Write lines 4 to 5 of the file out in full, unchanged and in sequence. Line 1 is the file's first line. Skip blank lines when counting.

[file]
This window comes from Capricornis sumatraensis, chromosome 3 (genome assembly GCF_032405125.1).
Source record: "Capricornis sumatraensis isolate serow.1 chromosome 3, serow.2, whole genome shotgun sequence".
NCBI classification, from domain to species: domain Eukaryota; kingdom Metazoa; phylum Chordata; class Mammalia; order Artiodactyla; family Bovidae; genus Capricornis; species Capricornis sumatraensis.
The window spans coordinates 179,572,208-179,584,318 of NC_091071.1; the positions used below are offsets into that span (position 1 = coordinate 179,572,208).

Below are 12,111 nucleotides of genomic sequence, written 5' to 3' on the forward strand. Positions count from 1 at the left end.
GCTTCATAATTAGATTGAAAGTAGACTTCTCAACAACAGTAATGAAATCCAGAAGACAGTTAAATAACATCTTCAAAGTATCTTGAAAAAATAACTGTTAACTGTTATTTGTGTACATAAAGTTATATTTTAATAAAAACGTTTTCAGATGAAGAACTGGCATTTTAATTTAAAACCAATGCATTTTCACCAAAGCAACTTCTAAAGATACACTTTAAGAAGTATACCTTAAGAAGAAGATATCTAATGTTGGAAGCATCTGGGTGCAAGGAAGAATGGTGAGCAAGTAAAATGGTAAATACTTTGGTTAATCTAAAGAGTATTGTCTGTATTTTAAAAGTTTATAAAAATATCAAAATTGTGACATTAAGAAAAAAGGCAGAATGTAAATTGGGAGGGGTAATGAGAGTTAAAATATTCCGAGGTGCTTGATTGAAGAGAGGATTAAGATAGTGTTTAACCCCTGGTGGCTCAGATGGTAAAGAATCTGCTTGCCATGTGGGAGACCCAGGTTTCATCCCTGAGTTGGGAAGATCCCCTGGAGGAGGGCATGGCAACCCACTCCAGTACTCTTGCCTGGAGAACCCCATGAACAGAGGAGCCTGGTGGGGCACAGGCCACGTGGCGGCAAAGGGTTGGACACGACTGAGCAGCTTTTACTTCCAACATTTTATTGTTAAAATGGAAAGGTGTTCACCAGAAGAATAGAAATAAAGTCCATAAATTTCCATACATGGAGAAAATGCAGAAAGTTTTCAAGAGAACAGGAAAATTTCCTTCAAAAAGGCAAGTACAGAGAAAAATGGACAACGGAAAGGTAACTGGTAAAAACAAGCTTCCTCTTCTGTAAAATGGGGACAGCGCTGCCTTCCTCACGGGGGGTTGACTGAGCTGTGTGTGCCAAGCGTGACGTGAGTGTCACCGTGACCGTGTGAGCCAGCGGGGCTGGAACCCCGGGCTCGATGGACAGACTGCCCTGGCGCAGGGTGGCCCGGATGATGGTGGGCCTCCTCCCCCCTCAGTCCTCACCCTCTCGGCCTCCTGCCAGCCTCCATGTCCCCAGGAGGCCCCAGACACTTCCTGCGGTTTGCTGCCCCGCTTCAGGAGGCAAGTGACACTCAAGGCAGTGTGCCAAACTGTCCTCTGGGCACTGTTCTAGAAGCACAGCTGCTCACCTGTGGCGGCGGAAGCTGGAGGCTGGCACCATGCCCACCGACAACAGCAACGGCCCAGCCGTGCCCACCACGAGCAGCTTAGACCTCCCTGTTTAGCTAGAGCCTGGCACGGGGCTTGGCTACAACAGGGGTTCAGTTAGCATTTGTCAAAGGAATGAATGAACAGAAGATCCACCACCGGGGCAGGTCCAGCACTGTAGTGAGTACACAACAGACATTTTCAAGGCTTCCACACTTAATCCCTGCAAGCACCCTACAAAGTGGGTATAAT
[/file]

The window spans coordinates 179,572,208-179,584,318 of NC_091071.1; the positions used below are offsets into that span (position 1 = coordinate 179,572,208).

Below are 12,111 nucleotides of genomic sequence, written 5' to 3' on the forward strand. Positions count from 1 at the left end.